BY: Fr. Augustine Ikechukwu Opara



(ISAIAH 66:18-21; HEBREWS 12:5-7’11-13; LUKE 13:22-30)

Today’s Gospel reading is the third of three parables in chapter 13 that deal with the theme of the unexpected reversals brought by the Kingdom of God. The other two parables are about the tiny mustard seed that grows into a large tree and the small amount of yeast that makes a large batch of dough rise. All three are about the few and the many and the Kingdom of God. Half-way through the journey up towards the Passion, as Jesus passes through the villages, he again stresses the difficulty of entrance to the Kingdom. The synoptic Gospels stress the narrowness of the road and the reluctance of the disciples, even the Twelve, to believe, let alone to accept the tough message of the cross. Luke insists as we can see, do not sit back in complacent contentment that we have been called, or you may find the door slammed in your face. Matthew 7.21-23 has the same warning in his own way: it is not enough to keep calling out, ‘Lord, Lord!’ without doing the will of the Father. He also has a similar, more developed parable of the wedding attendants, five wise virgins with oil in their lamps, and five unprepared virgins for the wedding-feast. They too vainly cry, ‘Lord, Lord!’ from outside the door.

In today’s gospel, Luke reminds us that Jesus is making his way to Jerusalem, his passion. A question from the crowd gives Jesus the chance to make a prophetic statement. Luke uses this question device several times in his Gospel. A few weeks ago, the question “What must I do to inherit eternal life?” led to the parable of the Good Samaritan. The question about will only a few be saved uses typical Christian language about salvation but also expresses the Jewish concern about whether everyone who calls himself a Jew is faithful to the covenant. (In the context of Judaism, a concern of the Pharisees).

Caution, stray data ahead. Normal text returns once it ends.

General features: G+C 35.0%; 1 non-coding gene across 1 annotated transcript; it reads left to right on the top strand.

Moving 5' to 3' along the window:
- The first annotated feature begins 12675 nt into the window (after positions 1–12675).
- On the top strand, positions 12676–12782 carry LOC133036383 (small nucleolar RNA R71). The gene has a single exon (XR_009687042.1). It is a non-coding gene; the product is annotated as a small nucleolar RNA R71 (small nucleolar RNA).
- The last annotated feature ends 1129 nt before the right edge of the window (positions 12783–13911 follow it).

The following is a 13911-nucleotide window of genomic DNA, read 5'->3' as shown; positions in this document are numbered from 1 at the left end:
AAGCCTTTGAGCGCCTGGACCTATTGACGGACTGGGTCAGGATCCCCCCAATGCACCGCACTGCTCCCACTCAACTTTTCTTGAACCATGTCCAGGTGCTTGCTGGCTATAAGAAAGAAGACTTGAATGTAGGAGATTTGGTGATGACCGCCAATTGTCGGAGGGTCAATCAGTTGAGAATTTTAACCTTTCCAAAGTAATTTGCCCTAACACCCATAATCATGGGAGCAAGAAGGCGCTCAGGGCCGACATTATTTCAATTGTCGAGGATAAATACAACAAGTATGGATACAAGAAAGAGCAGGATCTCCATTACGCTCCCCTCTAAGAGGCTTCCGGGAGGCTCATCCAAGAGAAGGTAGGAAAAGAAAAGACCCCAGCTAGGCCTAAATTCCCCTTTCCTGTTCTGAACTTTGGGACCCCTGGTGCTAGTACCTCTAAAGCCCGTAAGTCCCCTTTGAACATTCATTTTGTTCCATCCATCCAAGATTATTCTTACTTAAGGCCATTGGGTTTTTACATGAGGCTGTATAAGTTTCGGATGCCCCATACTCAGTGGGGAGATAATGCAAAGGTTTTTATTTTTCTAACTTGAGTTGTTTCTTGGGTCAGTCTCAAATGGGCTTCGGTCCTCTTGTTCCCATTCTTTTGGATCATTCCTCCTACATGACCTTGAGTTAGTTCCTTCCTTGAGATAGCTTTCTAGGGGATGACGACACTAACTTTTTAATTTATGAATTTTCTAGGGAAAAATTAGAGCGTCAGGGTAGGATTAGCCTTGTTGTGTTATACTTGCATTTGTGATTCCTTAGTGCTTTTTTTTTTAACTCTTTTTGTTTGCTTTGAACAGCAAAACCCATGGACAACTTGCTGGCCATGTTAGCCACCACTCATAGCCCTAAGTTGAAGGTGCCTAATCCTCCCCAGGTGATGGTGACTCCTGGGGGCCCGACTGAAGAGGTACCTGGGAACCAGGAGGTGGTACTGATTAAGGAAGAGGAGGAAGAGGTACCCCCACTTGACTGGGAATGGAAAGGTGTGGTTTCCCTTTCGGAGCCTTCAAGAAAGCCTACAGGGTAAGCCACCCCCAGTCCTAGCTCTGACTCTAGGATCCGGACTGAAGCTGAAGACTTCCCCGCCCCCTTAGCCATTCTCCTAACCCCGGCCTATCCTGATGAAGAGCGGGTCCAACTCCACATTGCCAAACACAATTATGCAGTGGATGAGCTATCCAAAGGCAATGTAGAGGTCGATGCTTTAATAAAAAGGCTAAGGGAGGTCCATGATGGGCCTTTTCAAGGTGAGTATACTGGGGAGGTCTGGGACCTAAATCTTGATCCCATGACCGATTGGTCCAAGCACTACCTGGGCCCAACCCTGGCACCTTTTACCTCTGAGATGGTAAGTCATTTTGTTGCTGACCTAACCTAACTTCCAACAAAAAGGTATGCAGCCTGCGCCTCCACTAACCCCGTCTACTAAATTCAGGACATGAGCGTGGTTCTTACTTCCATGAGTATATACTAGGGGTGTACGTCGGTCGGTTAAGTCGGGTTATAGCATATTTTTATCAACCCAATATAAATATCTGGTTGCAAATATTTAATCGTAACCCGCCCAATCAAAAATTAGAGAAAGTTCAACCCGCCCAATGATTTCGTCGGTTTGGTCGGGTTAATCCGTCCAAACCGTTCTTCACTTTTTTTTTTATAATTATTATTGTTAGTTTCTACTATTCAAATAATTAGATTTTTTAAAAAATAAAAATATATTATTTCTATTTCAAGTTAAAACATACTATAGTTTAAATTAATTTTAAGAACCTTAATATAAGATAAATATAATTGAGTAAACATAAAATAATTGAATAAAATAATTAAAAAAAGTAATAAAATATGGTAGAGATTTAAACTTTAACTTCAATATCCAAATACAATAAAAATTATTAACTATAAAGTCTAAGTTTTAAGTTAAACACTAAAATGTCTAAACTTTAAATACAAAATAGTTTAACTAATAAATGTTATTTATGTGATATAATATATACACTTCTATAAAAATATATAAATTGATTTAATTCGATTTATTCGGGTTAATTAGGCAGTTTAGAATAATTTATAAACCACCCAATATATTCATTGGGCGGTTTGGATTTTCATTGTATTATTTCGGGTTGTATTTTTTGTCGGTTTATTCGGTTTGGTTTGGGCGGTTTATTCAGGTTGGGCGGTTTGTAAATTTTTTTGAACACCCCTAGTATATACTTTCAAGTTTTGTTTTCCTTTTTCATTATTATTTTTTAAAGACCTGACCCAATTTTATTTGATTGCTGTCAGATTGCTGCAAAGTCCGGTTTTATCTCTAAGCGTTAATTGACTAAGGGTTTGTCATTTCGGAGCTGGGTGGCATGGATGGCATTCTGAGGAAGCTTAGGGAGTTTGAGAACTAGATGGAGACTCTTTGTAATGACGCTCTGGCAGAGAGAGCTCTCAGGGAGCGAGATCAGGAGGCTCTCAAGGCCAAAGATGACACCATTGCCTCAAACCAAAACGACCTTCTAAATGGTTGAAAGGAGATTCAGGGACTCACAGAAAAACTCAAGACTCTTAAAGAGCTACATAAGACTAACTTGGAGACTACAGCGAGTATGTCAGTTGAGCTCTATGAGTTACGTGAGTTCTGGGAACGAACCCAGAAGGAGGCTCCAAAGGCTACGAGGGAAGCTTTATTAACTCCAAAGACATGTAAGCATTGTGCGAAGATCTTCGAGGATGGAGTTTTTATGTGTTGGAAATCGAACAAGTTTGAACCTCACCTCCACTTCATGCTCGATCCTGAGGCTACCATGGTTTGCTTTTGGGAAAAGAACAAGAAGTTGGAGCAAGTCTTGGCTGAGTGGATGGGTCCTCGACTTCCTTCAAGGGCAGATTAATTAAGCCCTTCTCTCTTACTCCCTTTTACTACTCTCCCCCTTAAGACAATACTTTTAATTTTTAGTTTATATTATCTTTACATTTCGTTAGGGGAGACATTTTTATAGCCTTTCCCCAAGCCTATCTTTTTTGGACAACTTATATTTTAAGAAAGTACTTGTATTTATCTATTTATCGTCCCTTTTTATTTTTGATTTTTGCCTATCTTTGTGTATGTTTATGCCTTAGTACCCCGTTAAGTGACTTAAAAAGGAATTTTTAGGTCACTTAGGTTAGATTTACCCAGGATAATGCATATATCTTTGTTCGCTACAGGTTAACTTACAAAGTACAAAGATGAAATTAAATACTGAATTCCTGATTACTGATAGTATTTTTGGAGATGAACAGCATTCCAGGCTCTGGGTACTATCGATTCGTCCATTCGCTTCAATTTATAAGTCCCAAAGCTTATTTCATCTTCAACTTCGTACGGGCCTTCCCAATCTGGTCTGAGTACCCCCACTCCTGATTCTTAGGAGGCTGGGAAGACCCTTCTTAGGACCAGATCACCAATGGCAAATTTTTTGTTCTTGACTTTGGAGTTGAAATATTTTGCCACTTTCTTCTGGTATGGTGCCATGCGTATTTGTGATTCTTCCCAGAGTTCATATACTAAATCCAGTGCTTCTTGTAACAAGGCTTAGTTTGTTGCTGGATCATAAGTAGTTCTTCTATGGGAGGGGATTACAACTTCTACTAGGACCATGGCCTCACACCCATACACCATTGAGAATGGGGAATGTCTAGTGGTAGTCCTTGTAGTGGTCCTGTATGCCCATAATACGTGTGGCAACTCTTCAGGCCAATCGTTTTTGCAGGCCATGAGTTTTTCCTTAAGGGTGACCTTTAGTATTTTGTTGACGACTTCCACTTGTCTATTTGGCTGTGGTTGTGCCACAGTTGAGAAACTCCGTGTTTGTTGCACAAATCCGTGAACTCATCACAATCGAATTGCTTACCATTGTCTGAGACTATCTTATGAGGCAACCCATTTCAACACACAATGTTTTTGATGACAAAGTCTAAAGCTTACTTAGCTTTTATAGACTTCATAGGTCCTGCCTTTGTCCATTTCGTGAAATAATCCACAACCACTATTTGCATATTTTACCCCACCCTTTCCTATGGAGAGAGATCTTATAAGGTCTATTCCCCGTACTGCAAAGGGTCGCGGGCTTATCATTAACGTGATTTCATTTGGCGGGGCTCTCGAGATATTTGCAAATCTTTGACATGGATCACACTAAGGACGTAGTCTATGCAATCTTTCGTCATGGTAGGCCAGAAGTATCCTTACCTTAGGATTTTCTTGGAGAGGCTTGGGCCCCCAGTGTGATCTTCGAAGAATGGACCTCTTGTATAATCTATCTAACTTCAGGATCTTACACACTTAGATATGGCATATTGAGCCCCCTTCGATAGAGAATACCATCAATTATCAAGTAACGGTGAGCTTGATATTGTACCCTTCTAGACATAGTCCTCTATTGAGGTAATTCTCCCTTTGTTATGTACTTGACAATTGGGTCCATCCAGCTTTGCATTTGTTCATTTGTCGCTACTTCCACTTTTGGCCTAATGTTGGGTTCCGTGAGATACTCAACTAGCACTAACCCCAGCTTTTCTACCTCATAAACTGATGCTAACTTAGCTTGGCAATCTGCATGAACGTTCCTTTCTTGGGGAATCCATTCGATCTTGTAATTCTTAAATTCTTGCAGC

Jesus’ response was very simple, smart, and of course, an intelligent one: “Try your best to enter by the narrow door…! Rather than occupy oneself with arguments about the number of those to be saved, it is better to work hard in order to be saved. Through this, Christ reminds us that the invitation to His feast is open to all. However, each person must struggle to be there. We must do what we must do by playing our roles well. This is the only way we can be guaranteed a place in the feast of the kingdom of God. In order words, it behooves on us as individuals to make effort in order to be at the glorious gathering of the saints. Hence, Paul admonishes us to: “…Work out your salvation with fear and trembling” (Phil 2:12).

The answer to the question if only a few will be saved is no. In the end, many will be saved, but many who thought they would be saved will not be saved. The parable is a prophetic warning to repentance in order to enter the kingdom. As Archbishop Fulton Sheen said, am only certain that there will be three surprises in Heaven. First, I will see some people there whom I never expected to see. Second, there will be a number whom I expect to be there who will not be there. And, even relying on His mercy, the biggest surprise of all may be that I will be there.

The Christian life is a narrow door in our society. The society tells us to use the wide gate. It is easier, the path is free, and as Jesus says, most people choose to travel this road. This is the part of materialism and unchallenged wealth, the way of power and prestige. But the narrow gate is the part of service, sacrifice, and faith. That is why the second reading from Hebrews reminds us that it is obedience and discipline that will help us respond, and effectively return to the Lord. In this path, we shall encounter thorns and pains. As a loving father, God will also reprimand and punish us. However, this is to correct and guide us through the right path. Williams Shakespeare wrote in his novel, Hamlet: “Sometimes, I must be cruel, in order to be kind.” This is the way God also handles us at times. Always remember, Success is achieved through hard work and hard work through discipline and obedience.
God bless you!

Fr. Augustine Ikechukwu Opara

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